« AnteriorContinuar »
he been present. He had come, but not until death had executed his commission; still he comforted them with the declaration that it was not yet too late. He could by his word loose the bands of death and set the prisoner free; he did speak, and the grave resigned its prey. “I am the resurrection and the life," was his declaration, and Lazarus springing up into life, was the beautiful comment on its truth. Surely that grave was invested with no gloom; neither is that of any believer in Jesus. The dust of the saints is precious in the eyes of the Lord, and all that is dust shall rise again in a form more beautiful and enduring. It may slumber long in the ground; but it is neither forgotten nor lost. He that first infused life into it, will reanimate it; and although sown in corruption it shall be
raised in incorruption; though sown in dishonour it shall be raised in glory; though sown in weakness it shall be raised in power; though sown a natural body, it shall be raised a spiritual body. Since the scene in Bethany, Jesus himself has died and risen again gloriously, and has become the first fruits of them that slept. Blessed Lord, do I commit my soul into thy hand to be redeemed ? I can with equal confidence commit my body to thy care, in the joyful expectation, that when it has undergone a purifying process in the grave, it shall be raised in the likeness of thy glorified body.
“I go to prepare a place for you.” John xiv. 2.
The last hour of the Redeemer's earthly sojourn was approaching. The terrible conflict through which he was to pass, was full in view. He was to be betrayed, contumeliously treated, crucified; nay, he was to be deserted by his friends, and to die under the hidings of his Father's face. Yet in such an hour, he thought tenderly of his disciples, and to soothe their griefs, encouraged them with the promise, not only that he would send the Holy Spirit, the Comforter, but that in leaving them, he was going to the Father, in whose house there were mansions, in which he would prepare a place for them. I have learned that this is not my rest. I am a stranger and sojourner on the earth as all my fathers were. Every thing I possess is held by an uncertain tenure; every enjoyment is evanescent; riches, ho nours, friends, health, are subject to decay; and in the disappointments, perplexities, and pains I endure, I am daily admonished that here I have no permanent residence. Be it so, Lord; if the climate here is uncongenial, there is a land of pure delight above; if I have sorrow and tribulation here, as my portion, there is a place, where every tear shall be wiped from the eyes; if this wilderness affords not a home, there is a home in the heavens. Wean me from the world and awaken my desires for that better country. I bless thee, my Saviour, that thou hast travelled the road before me; and hast not only provided for my entertain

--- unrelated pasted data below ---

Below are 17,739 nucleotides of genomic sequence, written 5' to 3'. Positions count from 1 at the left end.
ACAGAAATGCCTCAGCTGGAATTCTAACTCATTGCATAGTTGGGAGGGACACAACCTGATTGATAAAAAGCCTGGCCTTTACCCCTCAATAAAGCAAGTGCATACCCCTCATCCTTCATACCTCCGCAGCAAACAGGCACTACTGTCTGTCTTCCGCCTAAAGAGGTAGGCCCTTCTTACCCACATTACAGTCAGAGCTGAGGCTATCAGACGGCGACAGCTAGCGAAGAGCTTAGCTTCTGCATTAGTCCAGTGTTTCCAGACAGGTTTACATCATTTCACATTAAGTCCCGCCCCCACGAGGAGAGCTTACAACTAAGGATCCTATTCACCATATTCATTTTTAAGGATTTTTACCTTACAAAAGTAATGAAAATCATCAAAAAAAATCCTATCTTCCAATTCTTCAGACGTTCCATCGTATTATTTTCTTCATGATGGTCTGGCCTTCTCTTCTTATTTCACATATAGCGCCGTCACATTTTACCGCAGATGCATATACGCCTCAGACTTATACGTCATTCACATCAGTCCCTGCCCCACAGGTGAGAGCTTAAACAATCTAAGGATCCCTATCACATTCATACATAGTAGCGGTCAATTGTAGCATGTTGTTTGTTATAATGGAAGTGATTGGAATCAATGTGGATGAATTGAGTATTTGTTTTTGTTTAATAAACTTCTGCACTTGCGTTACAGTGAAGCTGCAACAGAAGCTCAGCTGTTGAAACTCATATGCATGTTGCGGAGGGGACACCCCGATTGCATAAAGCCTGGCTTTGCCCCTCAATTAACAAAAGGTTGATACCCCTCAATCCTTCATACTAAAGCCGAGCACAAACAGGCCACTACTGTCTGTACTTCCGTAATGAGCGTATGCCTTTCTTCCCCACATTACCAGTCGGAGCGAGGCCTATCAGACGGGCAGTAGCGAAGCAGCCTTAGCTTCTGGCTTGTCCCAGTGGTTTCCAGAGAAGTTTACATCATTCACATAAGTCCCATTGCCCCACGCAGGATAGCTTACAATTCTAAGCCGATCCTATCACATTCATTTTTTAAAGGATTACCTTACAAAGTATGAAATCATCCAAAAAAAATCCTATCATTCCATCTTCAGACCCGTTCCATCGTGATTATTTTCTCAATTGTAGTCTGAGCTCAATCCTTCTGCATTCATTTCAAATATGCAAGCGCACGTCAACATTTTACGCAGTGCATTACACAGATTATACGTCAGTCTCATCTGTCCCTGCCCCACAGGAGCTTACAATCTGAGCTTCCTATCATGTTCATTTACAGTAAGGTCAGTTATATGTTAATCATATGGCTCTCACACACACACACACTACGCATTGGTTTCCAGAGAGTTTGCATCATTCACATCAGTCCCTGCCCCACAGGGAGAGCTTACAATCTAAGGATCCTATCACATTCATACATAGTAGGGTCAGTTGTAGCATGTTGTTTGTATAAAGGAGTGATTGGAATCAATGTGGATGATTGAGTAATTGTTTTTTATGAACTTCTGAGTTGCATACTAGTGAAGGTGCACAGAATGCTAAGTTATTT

ment by the way, but made all things ready for my reception when the journey is finished. O how glorious must be the place which thou hast provided, and how complete the enjoyment of those who have already taken possession! And wilt thou give me a title to it ? Amazing grace, so to distinguish a chief sinner-a worm of the dust! Perfect in me the qualifications for so high a station; and if I am to be made perfect through sufferings, help me to endure unto the end, and then let the work which thy grace has commenced on earth, be crowned with glory in heaven.